Characters. — Head (including eyes) considerably narrower than base of mesonotum, its length about equal to space between eyes, its lateral margins discontinuous, the lateral margins of front being almost at right angles to those of vertex; pronotum almost as long as mesonotum, narrowed anteriorly, the posterior angles prominent and rounded; abdomen considerably longer than space between apex of front and base of cruciform elevation; tympana completely covered, tympanal coverings broader than long; opercula short, somewhat globose, wider than abdominal margin, and distinctly visible from above; rostrum about reaching the posterior coxae; tegmina and wings hyaline, the first with eight apical areas and the basal cell longer than broad.

References:

  1. The illustration and genus description comes from the journal Genera Insectorum, and a specific article from 1913 by W. L. Distant titled Homoptera. Fam. Cicadidae, Subfam, Cicadinae. Read it on the Biodiversity Heritage Library website.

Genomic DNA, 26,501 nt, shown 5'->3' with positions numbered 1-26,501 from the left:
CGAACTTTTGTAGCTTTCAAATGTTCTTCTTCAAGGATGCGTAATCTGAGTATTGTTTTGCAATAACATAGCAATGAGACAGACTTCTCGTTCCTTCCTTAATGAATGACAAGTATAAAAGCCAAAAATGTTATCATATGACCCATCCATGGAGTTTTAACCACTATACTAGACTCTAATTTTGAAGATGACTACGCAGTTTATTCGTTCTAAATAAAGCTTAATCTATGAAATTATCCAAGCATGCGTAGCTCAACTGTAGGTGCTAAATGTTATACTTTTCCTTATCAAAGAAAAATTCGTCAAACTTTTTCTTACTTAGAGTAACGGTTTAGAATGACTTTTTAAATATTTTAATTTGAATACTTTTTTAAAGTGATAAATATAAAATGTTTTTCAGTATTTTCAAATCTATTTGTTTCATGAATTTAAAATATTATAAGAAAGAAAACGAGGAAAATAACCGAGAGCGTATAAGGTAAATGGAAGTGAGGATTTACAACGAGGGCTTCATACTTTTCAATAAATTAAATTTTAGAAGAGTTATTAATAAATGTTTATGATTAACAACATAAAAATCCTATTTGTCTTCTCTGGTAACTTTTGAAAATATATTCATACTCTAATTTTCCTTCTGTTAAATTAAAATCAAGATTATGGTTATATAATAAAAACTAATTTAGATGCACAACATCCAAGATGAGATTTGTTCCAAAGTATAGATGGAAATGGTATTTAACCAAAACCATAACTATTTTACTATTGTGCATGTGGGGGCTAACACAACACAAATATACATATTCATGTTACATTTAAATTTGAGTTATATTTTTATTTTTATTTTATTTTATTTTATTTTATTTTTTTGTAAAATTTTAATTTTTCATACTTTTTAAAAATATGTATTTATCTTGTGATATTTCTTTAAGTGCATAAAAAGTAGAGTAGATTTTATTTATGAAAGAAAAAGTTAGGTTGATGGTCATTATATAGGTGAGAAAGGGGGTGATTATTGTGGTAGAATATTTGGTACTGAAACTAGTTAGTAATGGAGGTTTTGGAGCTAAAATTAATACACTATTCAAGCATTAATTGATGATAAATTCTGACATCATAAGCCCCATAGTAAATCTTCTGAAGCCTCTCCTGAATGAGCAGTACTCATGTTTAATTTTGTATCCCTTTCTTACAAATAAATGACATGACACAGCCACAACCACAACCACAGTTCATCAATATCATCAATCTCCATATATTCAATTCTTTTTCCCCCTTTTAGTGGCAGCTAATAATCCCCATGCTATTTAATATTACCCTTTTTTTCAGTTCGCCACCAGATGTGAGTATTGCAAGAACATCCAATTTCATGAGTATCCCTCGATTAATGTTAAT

2. Current species name verified using Allen Sanborn’s Catalogue of the Cicadoidea (Hemiptera: Auchenorrhyncha).

November 4, 2018

Cosmopsaltria meeki (Distant, 1906)

Cosmopsaltria meeki (Distant, 1906) used to be called Haphsa meeki. Yes, its name has changed since 1913. It was moved into the Cosmopsaltria genus. The Haphsa genus still exists.

This cicada is found in New Guinea.

Scientific classification:
Family: Cicadidae
SubFamily: Cicadinae
Tribe: Dundubiini
SubTribe: Cosmopsaltriaria
Genera: Cosmopsaltria
Species: Cosmopsaltria meeki (Distant, 1906)

Cosmopsaltria meeki (Distant, 1906)
The image says Haphsa meeki, but the newest name of this cicada is Cosmopsaltria meeki.

Cosmopsaltria genus description by W. L. Distant: